Preparing for the Year 2000

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One of the hottest issues today is preparation for the year 2000 (Y2K). Tremendous resources are being expended to bring old programs into compliance and replace older systems that cannot be upgraded. The Gartner Group has estimated the cost of renovation for the U.S at $300 to $600 billion, with the government alone spending $30 billion. The pending deadline has led to a national shortage of computer programmers along with sharply rising rates. Although a boon to staffing services in the IT arena, many companies are unable to recruit the resources required to update all of their systems and are now having to decide which mission-critical programs will be upgraded before their failure brings business to a halt. Current thinking is that 30% of today's businesses will not survive the year 2000 transition.

So, What's the Big Deal?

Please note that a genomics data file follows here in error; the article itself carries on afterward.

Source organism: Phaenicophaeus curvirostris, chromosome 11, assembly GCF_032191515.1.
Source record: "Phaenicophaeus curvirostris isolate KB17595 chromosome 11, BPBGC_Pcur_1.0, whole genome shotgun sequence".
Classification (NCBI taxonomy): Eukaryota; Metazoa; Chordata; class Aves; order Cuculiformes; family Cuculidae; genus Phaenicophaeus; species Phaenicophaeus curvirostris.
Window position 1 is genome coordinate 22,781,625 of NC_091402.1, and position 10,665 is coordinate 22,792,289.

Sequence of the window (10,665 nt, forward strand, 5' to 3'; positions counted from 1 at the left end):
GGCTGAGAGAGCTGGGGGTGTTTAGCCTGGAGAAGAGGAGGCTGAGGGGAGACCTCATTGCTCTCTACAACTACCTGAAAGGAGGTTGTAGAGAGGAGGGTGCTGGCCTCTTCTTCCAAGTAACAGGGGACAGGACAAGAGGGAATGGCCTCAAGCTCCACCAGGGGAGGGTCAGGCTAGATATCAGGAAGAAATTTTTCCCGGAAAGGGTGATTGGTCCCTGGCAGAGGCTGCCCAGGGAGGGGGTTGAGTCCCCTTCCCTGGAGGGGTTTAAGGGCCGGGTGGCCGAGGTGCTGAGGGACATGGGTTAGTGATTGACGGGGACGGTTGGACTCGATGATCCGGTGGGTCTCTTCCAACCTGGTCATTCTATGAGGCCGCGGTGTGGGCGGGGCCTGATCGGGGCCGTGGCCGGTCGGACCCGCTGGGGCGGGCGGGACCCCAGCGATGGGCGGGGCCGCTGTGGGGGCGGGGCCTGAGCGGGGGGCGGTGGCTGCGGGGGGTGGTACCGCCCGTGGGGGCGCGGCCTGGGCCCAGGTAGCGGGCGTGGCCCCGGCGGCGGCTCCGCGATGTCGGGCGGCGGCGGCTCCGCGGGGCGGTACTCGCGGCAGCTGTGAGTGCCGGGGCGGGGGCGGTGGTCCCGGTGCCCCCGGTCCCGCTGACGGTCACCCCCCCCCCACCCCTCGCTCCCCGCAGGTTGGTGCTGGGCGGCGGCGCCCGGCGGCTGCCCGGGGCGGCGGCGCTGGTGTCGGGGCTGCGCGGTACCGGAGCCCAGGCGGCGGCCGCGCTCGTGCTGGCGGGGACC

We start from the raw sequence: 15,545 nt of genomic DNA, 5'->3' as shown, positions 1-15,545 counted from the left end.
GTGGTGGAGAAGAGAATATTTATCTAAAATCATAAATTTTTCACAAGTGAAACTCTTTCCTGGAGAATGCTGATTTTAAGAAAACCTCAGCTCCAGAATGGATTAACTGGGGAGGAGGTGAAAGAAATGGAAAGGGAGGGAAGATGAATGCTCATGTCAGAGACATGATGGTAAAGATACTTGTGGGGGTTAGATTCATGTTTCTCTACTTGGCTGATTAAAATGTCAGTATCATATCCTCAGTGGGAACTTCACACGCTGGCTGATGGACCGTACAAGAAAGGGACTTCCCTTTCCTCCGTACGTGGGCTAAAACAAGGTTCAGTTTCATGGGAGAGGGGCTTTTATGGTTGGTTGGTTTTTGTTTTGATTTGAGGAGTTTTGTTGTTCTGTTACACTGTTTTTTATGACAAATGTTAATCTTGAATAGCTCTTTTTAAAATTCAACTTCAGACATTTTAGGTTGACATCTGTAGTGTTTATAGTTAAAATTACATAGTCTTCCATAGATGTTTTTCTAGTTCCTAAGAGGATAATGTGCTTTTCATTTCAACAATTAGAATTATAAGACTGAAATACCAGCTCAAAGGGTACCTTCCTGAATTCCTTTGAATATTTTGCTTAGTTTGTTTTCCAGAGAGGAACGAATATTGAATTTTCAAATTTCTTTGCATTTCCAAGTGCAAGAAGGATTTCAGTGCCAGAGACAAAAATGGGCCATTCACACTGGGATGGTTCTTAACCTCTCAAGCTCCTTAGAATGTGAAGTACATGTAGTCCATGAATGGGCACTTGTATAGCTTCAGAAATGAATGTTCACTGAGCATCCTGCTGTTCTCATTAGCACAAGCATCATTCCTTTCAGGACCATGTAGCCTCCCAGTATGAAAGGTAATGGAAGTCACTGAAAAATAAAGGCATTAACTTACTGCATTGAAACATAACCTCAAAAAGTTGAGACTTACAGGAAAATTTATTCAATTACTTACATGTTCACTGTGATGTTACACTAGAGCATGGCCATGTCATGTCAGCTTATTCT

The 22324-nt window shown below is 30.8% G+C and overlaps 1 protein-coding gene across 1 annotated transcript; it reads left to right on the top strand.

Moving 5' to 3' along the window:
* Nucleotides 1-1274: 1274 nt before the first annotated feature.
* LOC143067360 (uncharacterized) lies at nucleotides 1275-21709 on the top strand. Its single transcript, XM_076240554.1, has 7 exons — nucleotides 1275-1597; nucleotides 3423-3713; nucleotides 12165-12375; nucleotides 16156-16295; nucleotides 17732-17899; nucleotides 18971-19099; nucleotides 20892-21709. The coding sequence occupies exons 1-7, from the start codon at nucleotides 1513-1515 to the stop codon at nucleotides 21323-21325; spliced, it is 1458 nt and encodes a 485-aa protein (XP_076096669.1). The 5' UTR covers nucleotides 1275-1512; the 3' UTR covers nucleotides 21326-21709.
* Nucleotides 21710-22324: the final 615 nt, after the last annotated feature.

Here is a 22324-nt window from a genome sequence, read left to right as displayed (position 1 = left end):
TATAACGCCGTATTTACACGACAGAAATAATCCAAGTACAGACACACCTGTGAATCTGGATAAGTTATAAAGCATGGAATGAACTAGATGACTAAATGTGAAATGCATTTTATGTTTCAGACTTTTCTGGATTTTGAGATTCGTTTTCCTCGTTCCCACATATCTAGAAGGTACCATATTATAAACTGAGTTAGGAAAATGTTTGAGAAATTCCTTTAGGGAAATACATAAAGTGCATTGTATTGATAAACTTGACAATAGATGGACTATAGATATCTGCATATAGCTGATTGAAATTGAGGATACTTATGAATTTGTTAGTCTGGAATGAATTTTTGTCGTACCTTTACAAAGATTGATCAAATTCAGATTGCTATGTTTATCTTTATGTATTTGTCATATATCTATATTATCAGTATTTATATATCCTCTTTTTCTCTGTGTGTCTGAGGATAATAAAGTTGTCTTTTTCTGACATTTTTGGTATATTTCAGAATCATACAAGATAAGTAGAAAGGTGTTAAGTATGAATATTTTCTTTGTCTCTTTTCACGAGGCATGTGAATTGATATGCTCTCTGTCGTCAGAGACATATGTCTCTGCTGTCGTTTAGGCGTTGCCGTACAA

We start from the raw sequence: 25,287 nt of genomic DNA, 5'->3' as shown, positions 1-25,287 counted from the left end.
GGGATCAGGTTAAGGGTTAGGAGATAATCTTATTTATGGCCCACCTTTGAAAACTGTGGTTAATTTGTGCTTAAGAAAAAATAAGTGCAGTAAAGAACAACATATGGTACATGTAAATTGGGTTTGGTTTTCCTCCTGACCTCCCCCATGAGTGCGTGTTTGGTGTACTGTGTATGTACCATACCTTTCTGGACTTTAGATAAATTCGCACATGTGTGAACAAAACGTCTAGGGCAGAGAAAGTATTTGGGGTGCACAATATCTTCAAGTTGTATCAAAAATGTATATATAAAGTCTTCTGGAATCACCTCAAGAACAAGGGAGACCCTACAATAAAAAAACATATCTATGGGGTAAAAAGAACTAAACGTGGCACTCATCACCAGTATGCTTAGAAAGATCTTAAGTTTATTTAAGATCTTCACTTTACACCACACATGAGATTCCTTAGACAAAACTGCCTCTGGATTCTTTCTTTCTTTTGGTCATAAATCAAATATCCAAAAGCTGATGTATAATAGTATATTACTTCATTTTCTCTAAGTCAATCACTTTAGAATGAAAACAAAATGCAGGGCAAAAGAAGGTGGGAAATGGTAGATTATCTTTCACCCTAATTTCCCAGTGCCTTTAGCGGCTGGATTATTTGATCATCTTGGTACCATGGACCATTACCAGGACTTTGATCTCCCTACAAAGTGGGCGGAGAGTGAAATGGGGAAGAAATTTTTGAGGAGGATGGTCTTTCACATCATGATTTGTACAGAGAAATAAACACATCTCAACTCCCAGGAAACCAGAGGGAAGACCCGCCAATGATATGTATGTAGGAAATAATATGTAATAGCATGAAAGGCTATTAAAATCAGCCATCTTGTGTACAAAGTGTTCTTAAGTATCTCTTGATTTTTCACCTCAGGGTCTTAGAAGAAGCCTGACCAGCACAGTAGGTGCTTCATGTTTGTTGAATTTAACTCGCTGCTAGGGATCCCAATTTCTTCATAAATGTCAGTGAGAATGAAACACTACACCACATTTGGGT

The classic explanation of the Year 2000 problem involves the decisions by programmers, many years ago, to express all dates using only two digits for the year. So, for example, the last date of this year would be 12/31/98 and the first date of the year 2000 would be 01/01/00. Unfortunately, that is the same as the first day of the year 1900. The result of entering such a date may lead to various behaviors, ranging from incorrect calculations, such as an accounts receivable aging that is 100 years old, rather than 10 days, to total system failures, such as an assignment that starts mid-year and is expected to last for over six months, resulting in a date that the computer cannot store in the allowed space. Even for newer programs, where the year 2000 was anticipated, there can be other limitations due to the language in which the program was written, or the type of storage used for dates. Some programs store dates as a simple number, with zero being some date (usually chosen by the programmer or defined in the language) in the past. Although the year 2000 will work, once this number gets to a pre-determined size, the computer cannot store it, with the same consequences as the year 2000. For example, if the number field used can store numbers from 0 to 32767, and the number zero represents 12/31/1967, then the last date the program would be able to store would be 9/16/2057. Although this will be sufficient for most applications, a mortgage calculation program using such a language would fail in the year 2027, as the dates could extend out 30 years, surpassing the limits that were built in. Many systems have such built-in limits, as they were designed either with the attitude that they would not be in production that long, they would be upgraded before then, or that the programmer wouldn't be there then and would leave the solution to future employees.